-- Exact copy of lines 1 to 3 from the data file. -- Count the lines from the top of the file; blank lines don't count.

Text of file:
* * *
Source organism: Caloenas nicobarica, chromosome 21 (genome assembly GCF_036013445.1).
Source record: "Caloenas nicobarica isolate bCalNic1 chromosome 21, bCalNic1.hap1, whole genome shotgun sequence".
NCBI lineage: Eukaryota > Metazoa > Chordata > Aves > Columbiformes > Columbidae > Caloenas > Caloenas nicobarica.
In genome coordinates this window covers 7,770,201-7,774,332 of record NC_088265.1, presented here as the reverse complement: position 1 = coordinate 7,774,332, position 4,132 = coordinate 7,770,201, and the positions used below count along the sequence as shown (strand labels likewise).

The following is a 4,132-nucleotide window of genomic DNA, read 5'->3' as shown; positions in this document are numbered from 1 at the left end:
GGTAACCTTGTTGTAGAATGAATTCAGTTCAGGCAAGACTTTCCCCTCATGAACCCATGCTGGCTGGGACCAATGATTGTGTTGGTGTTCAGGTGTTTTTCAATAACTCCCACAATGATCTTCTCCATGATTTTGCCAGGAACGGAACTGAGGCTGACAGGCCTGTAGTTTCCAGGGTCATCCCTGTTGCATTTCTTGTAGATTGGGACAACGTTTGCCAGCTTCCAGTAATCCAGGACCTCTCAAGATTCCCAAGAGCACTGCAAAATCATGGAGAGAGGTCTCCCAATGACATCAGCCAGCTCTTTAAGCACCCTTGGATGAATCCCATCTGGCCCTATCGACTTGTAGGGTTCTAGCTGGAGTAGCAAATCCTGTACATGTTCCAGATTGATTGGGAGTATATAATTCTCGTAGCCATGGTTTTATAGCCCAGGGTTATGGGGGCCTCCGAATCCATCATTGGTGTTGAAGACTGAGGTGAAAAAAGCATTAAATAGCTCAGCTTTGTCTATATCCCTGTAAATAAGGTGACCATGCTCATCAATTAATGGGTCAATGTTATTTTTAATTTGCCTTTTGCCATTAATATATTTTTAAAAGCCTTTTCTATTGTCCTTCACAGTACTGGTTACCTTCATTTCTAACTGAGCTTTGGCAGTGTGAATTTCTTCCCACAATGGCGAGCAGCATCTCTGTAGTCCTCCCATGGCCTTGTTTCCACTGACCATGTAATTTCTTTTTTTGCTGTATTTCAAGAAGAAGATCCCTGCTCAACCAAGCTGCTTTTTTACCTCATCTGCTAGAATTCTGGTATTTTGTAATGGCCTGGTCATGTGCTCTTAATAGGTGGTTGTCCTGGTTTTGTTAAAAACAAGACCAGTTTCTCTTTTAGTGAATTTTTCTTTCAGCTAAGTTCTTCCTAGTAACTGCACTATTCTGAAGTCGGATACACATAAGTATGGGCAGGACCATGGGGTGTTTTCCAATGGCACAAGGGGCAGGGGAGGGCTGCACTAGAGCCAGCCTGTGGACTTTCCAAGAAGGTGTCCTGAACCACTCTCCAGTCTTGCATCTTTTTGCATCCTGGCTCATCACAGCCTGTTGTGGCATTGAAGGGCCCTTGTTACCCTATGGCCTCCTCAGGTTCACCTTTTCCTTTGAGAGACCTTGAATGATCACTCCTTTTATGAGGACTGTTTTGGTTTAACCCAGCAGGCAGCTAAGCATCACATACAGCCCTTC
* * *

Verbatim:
Source organism: Caloenas nicobarica, chromosome 21 (genome assembly GCF_036013445.1).
Source record: "Caloenas nicobarica isolate bCalNic1 chromosome 21, bCalNic1.hap1, whole genome shotgun sequence".
NCBI lineage: Eukaryota > Metazoa > Chordata > Aves > Columbiformes > Columbidae > Caloenas > Caloenas nicobarica.